Before you begin any OJT program, you should perform a training needs analysis. Actually, that’s true no matter what kind of training you’re considering. But what is a training needs analysis, and why should you do one? Glad you asked, because that’s what we’re about to explain.
Before we begin, let’s cover some basics. First, you’ll sometimes hear this called a training needs analysis, and other times you’ll hear this called a training needs assessment. They’re basically the same thing, or at least have similar steps intended to lead to the same result.
Second, know that this “analysis” or “assessment” comes before you begin creating training materials (perhaps by using the traditional ADDIE instructional design model or a similar method for creating training materials).
And finally, note that there are entire books written about performing a training needs analysis. We've given only a quick-and-dirty, brief overview below. This should get you headed in the right direction and in many cases may be all you need. But watch our blog for further posts with more details, and check the links at the bottom of this post for even more helpful information.
At some point, you’ll think someone needs to be trained. Or you’ll be told to train someone.
This is usually because there's some kind of problem or new opportunity. Maybe it’s that employees aren't following basic safety rules. Maybe it’s because there’s a problem in the work process-—production is too slow, there’s too much waste and product damage, or new work processes are being put into place. Or it could be that sales are too low, there’s a new market to learn and understand, or you’re going to be making and selling a new product.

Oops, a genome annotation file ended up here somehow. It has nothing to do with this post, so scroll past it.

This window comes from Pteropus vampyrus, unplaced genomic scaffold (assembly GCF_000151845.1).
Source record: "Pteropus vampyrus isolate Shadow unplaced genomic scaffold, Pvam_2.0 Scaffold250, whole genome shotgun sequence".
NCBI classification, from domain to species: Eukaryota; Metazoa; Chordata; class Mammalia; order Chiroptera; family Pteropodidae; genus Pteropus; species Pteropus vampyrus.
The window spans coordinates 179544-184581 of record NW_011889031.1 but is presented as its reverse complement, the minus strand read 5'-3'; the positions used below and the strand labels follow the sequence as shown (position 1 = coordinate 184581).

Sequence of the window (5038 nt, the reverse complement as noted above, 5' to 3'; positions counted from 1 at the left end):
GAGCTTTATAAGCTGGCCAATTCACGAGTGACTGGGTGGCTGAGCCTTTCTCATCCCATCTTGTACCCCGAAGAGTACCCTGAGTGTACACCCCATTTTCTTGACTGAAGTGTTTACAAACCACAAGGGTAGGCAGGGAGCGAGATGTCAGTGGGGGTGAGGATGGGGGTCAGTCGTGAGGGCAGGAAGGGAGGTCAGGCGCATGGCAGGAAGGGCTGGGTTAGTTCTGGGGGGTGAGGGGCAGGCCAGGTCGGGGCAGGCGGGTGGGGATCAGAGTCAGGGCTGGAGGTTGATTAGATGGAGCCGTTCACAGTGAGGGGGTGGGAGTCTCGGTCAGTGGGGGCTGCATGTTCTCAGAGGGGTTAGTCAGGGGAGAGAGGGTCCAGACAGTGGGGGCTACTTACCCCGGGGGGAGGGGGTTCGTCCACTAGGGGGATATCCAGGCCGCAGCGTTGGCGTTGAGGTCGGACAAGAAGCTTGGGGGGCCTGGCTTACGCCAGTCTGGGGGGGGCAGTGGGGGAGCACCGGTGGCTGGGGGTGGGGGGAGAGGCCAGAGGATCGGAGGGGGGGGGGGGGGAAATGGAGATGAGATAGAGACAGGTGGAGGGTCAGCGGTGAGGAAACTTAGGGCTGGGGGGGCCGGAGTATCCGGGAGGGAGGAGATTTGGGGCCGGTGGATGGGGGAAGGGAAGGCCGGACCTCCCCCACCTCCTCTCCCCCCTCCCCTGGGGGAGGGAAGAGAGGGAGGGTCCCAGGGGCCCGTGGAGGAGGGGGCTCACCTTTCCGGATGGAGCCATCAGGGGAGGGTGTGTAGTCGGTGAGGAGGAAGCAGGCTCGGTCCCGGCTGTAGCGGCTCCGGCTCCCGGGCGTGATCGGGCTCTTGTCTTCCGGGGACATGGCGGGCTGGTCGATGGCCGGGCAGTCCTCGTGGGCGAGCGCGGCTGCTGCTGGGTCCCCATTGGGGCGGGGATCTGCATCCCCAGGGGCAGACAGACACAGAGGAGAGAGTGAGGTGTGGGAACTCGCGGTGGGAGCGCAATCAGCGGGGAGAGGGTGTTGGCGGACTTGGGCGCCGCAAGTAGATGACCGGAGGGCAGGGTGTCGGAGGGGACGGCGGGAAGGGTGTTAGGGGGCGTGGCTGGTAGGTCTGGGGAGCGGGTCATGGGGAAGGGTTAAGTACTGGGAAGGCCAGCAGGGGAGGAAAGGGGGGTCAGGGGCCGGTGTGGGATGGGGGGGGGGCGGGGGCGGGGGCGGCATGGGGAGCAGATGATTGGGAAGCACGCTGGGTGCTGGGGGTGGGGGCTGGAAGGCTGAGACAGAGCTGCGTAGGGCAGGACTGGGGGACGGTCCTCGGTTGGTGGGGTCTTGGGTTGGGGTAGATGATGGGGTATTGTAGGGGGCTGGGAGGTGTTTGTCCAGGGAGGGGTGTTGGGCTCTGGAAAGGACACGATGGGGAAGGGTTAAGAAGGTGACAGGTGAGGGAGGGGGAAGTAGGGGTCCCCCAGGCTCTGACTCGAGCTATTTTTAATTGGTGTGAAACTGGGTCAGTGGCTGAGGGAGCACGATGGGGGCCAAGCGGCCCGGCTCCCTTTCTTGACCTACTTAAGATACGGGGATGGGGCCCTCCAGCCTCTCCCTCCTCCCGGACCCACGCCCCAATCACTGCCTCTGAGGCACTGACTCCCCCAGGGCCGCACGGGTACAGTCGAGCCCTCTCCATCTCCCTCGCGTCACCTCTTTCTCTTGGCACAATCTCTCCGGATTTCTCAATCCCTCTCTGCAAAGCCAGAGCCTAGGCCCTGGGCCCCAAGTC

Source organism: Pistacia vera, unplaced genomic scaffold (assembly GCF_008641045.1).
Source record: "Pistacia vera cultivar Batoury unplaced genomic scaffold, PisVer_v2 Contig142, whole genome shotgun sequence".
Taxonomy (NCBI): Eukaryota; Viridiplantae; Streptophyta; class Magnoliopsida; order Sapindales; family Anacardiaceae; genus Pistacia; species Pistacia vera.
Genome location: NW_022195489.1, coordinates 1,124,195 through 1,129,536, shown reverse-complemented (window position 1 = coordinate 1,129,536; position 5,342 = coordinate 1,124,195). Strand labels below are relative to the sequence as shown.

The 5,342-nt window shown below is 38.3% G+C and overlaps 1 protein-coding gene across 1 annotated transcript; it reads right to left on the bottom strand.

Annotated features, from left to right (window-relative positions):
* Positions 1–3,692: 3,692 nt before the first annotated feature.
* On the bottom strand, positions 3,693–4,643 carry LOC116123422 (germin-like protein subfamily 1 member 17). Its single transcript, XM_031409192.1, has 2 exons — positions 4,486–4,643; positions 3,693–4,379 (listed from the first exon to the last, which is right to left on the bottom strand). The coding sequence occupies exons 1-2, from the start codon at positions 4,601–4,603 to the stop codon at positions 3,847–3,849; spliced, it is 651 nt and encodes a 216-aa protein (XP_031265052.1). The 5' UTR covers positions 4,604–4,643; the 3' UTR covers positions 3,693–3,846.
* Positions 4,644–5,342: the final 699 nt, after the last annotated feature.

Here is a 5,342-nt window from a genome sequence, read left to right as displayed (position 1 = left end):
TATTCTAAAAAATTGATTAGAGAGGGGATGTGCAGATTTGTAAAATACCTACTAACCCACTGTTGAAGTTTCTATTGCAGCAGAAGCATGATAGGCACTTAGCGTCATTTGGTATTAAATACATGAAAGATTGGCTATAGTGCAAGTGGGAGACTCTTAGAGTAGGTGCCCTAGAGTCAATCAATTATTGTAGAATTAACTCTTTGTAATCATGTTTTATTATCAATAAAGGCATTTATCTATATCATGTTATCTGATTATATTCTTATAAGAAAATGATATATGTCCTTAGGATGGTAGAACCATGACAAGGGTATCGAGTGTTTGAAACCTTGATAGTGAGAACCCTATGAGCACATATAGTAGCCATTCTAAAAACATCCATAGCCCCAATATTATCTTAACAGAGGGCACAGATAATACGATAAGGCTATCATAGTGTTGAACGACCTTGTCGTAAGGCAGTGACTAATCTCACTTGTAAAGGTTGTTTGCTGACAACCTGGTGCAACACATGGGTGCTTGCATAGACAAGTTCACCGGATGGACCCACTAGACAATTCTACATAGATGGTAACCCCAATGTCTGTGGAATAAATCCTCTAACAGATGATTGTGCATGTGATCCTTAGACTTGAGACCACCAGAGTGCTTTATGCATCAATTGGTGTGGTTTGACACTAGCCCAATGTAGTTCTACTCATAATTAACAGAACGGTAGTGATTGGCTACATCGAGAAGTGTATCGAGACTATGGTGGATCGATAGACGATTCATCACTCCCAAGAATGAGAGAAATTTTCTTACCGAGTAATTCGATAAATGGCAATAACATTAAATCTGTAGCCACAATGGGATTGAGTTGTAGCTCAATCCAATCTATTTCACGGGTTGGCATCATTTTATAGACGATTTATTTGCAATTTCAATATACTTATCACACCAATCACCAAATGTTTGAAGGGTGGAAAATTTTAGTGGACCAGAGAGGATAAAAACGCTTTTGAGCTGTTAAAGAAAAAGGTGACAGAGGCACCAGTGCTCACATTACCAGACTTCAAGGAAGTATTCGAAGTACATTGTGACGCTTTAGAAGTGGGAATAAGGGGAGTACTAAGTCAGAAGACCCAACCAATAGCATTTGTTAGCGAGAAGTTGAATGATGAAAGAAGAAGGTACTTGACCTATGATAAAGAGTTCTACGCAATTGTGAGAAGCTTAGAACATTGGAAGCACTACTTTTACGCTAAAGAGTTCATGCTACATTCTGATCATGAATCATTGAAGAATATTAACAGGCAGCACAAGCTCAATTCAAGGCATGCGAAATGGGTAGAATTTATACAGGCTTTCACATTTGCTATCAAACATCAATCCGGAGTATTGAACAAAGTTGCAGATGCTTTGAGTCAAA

Regardless of the specific cause, these are the kinds of things that make people start thinking about training, and so this is when you should perform a training needs analysis.
A full training needs analysis includes four different stages--three that analyze different levels of your organization, and one that analyzes the problem the training is intended to solve.
During the organizational analysis, you must find the organizational need or problem that calls for training. This typically means closing a "gap" between current performance and desired future performance. For example, the problem may be that sales are too low and the goal may be to increase them by 10%.
During the problem analysis, you'll analyze the problem to see what's causing it and see if it's a problem that training can solve.
If training can solve the problem, you'll continue to the job role analysis.
In some cases, however, you'll find that training isn't the appropriate solution, and you can recommend doing something else to solve the problem. (Here's an interesting article that goes into this in more detail and provides a nice step-by-step method for determining this.)
If that's the case, there's no need to continue the training needs analysis.
If you've identified the problem during the organizational analysis, and the problem analysis shows it's a problem that training can solve, you should move on to the job role analysis.
During this analysis, you'll need to determine the knowledge, skills, and abilities that people in a job role need in order to perform their job or job task (and therefore satisfy the organizational need/solve the problem).
To continue our example, members of your sales team may need knowledge about your product, cold-call sales skills, and the ability to communicate with customers and answer customer objections. These are the things you will need to create training for (or maybe just some of them).
During the learner analysis, you'll want to learn about your training audience so that you'll know how to best design training that will improve their performance and close the gap.
Traits to look for include:
Here are some other resources to check to learn more about the training needs analysis.
And remember, we'll be writing more detail blog posts about each of the stages shortly, so keep coming back.